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Homework Help: (sin x)^n-(cos x)^n =1 for all x

  1. Sep 25, 2005 #1
    Find the value of n such that

    (sin x)^n-(cos x)^n =1 for all x

    I really have no idea how to go about it,or even whether such a number exists.Anybody willing to help?
  2. jcsd
  3. Sep 25, 2005 #2


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    Obvious solutions exist where sin x = 1 and cos x = 0 and where sin x = 0 and cos x = 1. You should be able to find others! :)
  4. Sep 25, 2005 #3


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    If it is supposed to hold for ALL x. It should in particular hold for x=0, right?
  5. Sep 25, 2005 #4
    sin(x)^2 + cos(x)^2=1



    sin(x)^n - cos(x)^n=1

    sin(x)^n=1 + cos(x)^n

    Let n=2l

    sin(x)^2l=1 + cos(x)^2l




    1 + cos(x)^2l=(1-cos(x)^2)^l

    With binominal theorem find a value such as,

    (1-b^2)^l=1 + b^2l
    Last edited: Sep 25, 2005
  6. Sep 25, 2005 #5
    That is impossible. cos(x)<1 and sin(x)<1. A value inferior to one raised to any power is always inferior to 1. I think you mean cos(x)^n + sin(x)^n=1. In that case it's pretty simple; first let's proove that n is even;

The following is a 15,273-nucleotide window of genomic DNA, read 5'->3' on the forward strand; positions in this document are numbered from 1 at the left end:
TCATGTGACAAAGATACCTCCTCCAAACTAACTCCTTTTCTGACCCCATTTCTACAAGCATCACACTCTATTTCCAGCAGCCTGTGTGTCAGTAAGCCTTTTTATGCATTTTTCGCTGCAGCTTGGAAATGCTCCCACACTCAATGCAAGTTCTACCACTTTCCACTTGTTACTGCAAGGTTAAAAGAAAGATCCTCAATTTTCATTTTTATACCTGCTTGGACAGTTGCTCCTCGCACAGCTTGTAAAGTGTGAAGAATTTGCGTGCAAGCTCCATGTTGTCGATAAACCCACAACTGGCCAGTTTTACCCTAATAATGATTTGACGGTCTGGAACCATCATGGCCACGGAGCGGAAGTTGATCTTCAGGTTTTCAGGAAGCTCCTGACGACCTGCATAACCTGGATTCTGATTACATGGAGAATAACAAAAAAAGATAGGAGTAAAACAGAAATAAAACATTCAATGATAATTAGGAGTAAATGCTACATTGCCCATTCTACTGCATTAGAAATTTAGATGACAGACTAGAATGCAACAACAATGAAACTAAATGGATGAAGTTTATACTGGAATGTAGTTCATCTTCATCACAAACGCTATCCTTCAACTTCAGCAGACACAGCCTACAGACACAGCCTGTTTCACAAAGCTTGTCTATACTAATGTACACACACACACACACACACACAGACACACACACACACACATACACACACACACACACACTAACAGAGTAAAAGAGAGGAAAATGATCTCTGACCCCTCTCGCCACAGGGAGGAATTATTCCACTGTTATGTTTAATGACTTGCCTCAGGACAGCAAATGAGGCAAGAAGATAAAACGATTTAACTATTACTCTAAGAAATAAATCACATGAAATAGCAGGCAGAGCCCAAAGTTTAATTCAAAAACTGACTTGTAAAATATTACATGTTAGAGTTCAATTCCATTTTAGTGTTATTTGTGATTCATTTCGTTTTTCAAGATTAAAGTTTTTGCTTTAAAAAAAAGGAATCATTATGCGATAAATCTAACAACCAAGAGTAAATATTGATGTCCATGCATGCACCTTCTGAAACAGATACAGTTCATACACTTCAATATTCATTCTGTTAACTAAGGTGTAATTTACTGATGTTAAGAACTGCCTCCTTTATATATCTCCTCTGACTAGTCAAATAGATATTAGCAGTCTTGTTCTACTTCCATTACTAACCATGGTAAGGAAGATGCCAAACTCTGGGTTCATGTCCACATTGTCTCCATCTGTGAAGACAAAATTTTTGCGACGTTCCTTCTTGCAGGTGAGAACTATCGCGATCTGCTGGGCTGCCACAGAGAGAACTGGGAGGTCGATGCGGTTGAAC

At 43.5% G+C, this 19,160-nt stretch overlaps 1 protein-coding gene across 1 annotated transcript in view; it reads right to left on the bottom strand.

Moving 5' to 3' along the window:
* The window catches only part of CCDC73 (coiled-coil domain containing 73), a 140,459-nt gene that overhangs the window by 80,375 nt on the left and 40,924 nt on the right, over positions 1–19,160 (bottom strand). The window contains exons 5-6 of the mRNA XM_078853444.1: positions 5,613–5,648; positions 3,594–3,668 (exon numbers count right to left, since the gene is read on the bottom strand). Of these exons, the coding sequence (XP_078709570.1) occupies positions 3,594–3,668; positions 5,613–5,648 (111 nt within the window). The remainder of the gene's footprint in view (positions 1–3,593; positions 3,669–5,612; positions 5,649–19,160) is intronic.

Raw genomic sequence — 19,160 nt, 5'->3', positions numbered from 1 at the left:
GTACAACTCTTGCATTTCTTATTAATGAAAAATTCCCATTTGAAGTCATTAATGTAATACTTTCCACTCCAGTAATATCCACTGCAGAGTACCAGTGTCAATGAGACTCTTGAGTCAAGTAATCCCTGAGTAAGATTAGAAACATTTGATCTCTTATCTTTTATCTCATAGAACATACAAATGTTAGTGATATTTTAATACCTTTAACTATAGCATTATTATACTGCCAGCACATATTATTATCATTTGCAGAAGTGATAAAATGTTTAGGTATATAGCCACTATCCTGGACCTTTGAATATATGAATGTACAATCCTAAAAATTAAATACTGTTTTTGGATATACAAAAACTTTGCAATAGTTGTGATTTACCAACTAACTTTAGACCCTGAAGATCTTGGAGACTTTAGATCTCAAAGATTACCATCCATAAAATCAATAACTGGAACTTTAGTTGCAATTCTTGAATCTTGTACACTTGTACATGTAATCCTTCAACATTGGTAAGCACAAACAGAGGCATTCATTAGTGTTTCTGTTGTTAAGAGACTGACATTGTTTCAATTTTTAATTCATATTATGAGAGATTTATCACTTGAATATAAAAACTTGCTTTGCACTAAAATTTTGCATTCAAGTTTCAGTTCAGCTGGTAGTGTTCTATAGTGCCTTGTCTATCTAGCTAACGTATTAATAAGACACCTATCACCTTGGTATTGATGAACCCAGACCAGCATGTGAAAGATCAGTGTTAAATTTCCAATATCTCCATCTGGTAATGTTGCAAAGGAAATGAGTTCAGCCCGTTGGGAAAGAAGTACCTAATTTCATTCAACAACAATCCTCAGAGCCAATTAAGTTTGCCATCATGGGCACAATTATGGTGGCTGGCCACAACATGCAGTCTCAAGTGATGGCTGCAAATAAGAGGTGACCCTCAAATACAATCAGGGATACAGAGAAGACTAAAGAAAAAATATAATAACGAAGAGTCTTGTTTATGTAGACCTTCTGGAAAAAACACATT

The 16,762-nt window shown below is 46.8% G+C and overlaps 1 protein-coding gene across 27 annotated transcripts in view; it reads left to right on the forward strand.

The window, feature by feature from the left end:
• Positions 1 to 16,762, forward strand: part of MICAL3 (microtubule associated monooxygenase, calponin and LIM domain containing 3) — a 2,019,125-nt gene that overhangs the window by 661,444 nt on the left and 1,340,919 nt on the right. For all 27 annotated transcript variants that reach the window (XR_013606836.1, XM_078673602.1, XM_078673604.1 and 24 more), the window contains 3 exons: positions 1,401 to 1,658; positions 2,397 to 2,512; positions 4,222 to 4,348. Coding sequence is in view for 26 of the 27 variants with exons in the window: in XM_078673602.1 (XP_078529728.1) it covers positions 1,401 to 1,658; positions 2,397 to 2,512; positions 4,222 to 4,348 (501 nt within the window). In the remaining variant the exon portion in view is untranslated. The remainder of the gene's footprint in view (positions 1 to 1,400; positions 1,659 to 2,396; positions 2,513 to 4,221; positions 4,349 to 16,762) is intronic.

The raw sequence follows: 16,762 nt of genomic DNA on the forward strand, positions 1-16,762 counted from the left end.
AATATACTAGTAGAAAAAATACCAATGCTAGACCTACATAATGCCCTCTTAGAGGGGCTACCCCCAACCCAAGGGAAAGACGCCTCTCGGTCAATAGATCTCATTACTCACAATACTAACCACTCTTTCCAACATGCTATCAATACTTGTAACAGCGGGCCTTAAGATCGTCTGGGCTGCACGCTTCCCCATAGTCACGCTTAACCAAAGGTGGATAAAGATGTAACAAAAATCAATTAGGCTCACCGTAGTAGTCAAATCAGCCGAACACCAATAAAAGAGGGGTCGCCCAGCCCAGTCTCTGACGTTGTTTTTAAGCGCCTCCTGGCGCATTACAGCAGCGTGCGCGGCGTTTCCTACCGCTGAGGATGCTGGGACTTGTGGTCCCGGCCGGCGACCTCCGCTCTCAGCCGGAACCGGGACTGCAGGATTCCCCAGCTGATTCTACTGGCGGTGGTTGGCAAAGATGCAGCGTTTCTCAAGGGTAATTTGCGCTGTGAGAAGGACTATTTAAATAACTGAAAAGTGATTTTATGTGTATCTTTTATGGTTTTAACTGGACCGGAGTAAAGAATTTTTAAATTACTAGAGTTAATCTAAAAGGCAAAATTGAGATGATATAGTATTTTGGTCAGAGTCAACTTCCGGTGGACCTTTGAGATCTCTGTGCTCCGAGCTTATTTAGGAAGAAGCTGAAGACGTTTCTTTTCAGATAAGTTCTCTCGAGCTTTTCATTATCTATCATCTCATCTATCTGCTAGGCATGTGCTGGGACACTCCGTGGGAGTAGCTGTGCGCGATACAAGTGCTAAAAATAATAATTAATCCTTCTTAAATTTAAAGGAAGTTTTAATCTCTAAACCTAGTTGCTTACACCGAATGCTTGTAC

-1^n=1, thus n is even.

    Let n=2l

    Let a right triangle with the angle x have sides a,b and c such as c^2=a^2 + b^2.


    (b^2/c^2)^l + (a^2/c^2)^l=1

    a^2l + b^2l/c^2l=1

    Since a^2 + b^2=c^2

    a^2l + b^2l/(a^2 + b^2)^l=1
    a^2l + b^2l=(a^2 + b^2)^l

    By the binominal theorem we know that the only possible value for l; such as


    is 1.

    Thus l=1

    Since n=2l
    Last edited: Sep 25, 2005
  7. Sep 29, 2005 #6
    How about n<0?
    Surely (cosecx)^n-(secx)^n can be 1 for some n when x is not equal to a(pi/2) where a=0,1,2,... ,not for ALL x.
  8. Sep 30, 2005 #7
    How about for all x where cosecx>secx?
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